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Joints and Jointing
The figure below shows the main features occurring in rock masses, which are divided into two main groups: Detailed jointing and Weakness zones.
Joint features, like joints characteristics and the degree of jointing are important parameters applied as input to classification systems, as described in the tag ‘Classification systems‘.
The main characteristics of joints include:
- joint plane planarity or waviness,
- joint surface smoothness, and
- condition (alteration) of the joint wall (whether it is weathered/altered or has coating or the joint has some sort of filling
- joint size (length) and continuity
These are indicated in the figure below:
You can find more on the joint features in the tag ‘Field Observations‘
There is a great variety of joints, from small cracks to long shears or seams, as seen below:
Joint characteristics are used as input parameters to many classification systems, see the tag ‘Classification systems‘.
You will find examples and applications of joint characteristics in several papers presented in other locations on this web page and also in the Rock Engineering book.
Jointing here means the assemblage of joints. It can be measured and characterized in different ways, manly from:
- field observations at terrain surface or in the underground excavation (tunnel, cavern, shaft)
- drill core logging
- seismic or sound velocities
The main jointing features are:
1. Degree of jointing.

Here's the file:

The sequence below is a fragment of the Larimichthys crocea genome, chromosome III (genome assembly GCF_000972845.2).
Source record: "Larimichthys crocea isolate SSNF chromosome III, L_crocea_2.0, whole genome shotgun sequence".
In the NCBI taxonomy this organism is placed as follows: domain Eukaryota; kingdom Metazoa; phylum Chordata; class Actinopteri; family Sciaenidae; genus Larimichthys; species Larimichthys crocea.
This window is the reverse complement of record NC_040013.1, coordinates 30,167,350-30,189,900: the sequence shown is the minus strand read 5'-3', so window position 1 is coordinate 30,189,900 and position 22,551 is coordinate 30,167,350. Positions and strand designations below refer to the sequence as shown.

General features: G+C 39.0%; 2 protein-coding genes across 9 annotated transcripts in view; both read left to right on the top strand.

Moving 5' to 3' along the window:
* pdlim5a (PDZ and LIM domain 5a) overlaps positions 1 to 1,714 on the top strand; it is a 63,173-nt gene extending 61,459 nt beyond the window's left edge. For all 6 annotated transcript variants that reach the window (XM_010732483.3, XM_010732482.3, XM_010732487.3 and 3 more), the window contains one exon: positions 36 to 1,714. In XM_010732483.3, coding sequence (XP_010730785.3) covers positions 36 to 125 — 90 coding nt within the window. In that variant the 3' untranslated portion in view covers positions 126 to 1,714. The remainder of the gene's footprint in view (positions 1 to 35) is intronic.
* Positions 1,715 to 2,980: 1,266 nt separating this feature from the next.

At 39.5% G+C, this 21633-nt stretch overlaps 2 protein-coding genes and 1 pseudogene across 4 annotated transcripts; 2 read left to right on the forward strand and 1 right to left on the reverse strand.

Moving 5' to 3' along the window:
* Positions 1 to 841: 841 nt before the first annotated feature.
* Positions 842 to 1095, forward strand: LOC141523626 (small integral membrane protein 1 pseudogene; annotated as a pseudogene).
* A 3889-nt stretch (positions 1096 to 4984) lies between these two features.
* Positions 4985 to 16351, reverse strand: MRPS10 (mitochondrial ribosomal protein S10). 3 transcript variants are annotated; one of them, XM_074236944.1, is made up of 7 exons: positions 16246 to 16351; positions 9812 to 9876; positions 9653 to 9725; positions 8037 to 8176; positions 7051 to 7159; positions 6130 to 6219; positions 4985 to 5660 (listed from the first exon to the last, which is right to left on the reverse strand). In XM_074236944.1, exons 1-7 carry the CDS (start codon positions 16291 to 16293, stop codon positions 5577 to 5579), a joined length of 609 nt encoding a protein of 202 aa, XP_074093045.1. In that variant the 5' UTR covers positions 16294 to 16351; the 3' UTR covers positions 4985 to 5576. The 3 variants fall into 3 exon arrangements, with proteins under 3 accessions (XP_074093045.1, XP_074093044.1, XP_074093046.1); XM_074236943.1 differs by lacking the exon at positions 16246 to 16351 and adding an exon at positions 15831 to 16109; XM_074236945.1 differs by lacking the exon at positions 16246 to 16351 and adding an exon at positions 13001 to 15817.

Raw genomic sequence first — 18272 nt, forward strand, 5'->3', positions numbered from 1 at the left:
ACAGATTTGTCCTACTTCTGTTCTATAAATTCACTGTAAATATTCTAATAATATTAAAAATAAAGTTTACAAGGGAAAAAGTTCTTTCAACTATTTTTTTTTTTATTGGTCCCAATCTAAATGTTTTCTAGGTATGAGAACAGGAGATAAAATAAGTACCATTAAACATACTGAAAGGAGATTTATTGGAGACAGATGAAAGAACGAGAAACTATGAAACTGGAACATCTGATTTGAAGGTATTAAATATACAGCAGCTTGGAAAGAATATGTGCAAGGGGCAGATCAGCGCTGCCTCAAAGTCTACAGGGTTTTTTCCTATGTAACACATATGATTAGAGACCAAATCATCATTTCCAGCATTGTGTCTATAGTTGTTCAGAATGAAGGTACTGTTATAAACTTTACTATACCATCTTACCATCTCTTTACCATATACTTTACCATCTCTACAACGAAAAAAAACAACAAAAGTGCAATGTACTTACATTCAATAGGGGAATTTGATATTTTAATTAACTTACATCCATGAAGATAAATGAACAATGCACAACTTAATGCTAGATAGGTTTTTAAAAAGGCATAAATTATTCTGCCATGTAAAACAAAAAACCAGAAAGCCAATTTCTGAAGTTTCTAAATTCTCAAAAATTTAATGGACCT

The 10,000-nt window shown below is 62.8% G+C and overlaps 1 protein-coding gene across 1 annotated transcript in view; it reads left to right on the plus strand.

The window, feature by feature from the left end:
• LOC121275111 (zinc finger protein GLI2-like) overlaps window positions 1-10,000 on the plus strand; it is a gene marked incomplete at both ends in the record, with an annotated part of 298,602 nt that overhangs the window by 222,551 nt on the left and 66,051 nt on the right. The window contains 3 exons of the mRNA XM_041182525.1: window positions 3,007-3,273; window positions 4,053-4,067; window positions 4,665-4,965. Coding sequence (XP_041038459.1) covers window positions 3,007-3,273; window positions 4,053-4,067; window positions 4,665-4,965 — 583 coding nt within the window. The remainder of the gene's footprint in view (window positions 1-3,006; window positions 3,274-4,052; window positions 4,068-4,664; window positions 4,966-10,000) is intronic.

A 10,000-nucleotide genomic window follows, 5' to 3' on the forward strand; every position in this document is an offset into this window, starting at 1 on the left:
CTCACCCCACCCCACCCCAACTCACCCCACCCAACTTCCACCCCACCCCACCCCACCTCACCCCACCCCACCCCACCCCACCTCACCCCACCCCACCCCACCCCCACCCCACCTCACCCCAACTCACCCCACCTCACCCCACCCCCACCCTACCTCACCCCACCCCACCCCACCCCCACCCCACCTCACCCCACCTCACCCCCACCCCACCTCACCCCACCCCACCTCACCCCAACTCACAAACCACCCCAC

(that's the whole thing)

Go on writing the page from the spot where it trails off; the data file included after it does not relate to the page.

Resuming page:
This property can be measured as rock quality designation (RQD), volumetric joint count (Jv), block volume Vb), and joint spacing (S), as shortly presented in the paper Block sizes and block size measurements
The volumetric joint count (Jv) is a measurement of the degree of jointing. It is given as the number of joints in a volume of rockmass (of 1m3 size) The following papers deal with the Jv, which was first presented (in Norwegian) by Palmstrom in 1974, later presented in 1982, 1985, 1986, and 1996.
The paper Application of seismic refraction survey in assessment of jointing shows how the seismic velocities can be used to estimate the Jv.
The paper Measurements of and correlations between block size and rock quality designation (RQD) shows the difficulties in establishing a good comparison between RQD and Vb (block size).
2. Orientation of joints and joint sets.
This has special interest when the joint set is unfavourably orientated parallel or at a small angle to a tunnel or cavern. This feature is used as input to the RMR system and the RMi rock support method.
3. Pattern of joints, which is used as input in the Q-system and the RMi support method.
Joint pattern is the occurrence of joint sets in an area. It is manifested in the shape of the rock blocks as shoen in the figure below:.
The Q and the RMi classification systems use a simplified jointing pattern given as ‘number of joint sets’ as an input parameter. See also the paper on ‘Observation of jointing features‘.
A more comprehensive description of various measurements and observations is given in the paper Measurement and characterization of rock mass jointing.
More can be found in the Rock Engineering book.